So, the crack of willow on leather, the groans of some and the exultation of others as they observe a red ball skitter across a neatly cropped field pursued by puffing gents decked out in white uniforms. A number of spectators have gathered to watch twenty-two otherwise sane men gather together to spend the best part of a Sunday playing a game. In the sunshine. Where there’s no shelter. And the heat soars into the high thirties Celsius at mid-day. Even camels have been known to swoon in such conditions.
So where is this extraordinary place? Throttleford on the Wold? Or perhaps some parched patch in the Aussie outback, having a name with far too many ‘oo’ syllables in it? Or even an acre or so of prime Indian real estate just outside Madras? But no. ‘Fraid not. You miss out on the ‘See Swindon by Torchlight’ prize I was encouraged to offer. For this is Corfu in the heart of the Mediterranean, where, for goodness sake, they play cricket!
Now I speak as a child of the empire. I was born in Bombay (now called Mumbai, though I distance myself from the rebranding). And, although I heartily disapprove of all the bad things we Brits did to India – amongst them, railways, a solid legal system, the establishment of the rightly renowned Indian Army, a multitude of civil servants (well, perhaps not always the latter) – I particularly applaud the cricket, though sometimes wish they hadn’t got so good at it. Having planted the seed, they became the dominant force which, on the face of it, seems a little unfair, particularly to Australians who have come to regard that as their birth right.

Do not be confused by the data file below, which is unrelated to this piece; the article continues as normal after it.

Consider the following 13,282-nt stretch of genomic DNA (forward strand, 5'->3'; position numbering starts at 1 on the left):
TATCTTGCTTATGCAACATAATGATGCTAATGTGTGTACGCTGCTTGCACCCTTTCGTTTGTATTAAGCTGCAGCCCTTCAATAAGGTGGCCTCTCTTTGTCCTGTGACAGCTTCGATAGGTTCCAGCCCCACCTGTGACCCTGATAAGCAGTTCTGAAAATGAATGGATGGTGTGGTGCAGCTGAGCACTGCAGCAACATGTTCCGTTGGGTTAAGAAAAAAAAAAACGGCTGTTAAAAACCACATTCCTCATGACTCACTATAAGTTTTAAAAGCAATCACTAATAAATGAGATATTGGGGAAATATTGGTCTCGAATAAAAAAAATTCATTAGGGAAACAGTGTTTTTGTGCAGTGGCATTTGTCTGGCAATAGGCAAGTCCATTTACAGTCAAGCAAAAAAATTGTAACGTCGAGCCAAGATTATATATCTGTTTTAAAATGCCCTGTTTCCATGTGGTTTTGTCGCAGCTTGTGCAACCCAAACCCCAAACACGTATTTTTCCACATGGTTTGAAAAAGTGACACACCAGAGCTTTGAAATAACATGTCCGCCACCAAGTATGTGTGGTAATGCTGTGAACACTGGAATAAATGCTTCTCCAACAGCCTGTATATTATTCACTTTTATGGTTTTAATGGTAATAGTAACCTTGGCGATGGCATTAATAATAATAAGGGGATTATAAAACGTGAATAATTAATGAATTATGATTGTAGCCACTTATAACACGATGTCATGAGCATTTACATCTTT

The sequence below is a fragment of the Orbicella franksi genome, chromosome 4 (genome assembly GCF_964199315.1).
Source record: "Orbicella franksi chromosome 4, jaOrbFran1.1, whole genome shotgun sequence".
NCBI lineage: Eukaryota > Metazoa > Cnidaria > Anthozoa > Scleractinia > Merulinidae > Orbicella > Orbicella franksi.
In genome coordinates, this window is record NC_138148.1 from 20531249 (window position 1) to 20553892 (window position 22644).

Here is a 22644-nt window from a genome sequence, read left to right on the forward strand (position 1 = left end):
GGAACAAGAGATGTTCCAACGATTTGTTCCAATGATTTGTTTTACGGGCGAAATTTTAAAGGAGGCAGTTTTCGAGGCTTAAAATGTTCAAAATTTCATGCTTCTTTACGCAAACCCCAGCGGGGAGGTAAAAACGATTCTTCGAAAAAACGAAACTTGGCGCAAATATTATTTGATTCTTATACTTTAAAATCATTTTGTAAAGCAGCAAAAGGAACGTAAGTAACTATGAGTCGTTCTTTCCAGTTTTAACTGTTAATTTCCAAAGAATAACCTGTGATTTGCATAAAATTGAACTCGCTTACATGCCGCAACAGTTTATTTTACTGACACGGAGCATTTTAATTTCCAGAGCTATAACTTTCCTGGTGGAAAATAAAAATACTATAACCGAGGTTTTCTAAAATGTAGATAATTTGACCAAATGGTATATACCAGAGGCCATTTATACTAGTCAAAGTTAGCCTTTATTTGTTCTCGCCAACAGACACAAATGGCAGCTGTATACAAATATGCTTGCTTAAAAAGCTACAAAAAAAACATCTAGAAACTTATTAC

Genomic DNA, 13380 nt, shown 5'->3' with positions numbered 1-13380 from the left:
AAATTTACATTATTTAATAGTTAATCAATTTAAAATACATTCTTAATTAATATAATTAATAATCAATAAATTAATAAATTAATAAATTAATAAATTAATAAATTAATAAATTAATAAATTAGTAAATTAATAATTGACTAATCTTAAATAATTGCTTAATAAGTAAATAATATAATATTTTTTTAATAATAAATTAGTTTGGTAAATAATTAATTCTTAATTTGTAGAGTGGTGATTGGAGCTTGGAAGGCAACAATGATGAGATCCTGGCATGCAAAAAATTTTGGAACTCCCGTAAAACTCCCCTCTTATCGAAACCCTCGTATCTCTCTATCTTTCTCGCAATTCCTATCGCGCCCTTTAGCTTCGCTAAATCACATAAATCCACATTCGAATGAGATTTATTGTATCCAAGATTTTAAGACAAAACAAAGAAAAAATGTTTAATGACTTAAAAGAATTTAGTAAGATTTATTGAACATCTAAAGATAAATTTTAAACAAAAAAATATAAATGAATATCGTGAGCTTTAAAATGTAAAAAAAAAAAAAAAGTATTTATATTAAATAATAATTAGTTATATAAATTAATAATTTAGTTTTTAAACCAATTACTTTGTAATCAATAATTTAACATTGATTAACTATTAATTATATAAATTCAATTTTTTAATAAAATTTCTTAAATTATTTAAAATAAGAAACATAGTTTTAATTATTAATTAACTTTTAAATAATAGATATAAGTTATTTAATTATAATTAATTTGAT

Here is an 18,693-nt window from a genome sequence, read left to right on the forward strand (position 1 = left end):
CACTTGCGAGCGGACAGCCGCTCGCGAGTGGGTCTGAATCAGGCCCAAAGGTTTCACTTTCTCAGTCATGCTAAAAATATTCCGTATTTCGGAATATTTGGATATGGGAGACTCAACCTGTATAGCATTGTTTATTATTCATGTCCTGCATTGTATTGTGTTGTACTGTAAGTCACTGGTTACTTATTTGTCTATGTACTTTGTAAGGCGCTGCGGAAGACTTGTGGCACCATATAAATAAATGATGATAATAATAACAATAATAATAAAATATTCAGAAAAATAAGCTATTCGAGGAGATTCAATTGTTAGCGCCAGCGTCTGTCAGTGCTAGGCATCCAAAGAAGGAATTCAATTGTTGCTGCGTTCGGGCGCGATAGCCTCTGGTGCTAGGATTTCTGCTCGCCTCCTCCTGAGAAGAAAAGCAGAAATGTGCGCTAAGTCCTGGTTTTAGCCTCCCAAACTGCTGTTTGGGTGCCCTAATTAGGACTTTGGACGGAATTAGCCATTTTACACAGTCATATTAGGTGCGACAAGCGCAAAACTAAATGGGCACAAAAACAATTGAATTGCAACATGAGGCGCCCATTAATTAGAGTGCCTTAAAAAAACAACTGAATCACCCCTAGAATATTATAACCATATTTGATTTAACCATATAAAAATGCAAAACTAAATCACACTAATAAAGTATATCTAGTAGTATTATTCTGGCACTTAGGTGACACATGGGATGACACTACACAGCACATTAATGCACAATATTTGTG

But, back to Corfu. Apparently, the first recorded game was between British soldiers and the Royal Navy back in 1823 and so took the fancy of the Corfiots that, a little over a decade later, they had learned the game and formed two teams, the less skilled of which was called Small and – you’ve guessed it – the star players were in Large. These are long gone but there are now thirteen local clubs (out of a total of only 15 for the whole of Greece), and five pitches, with over 100 games a year being played, both at home and overseas – with also, many sides visiting from abroad.
Make no mistake. They take it seriously. Corfu recently hosted the European Cricket Council’s Division 5 Championship. With five straight wins, they won the tournament and were thus promoted to Division 4. Any advance on that? You bet, they’ll tell you. Just you watch us.
So, howzat for a quirk of history? Long may it flourish, say I.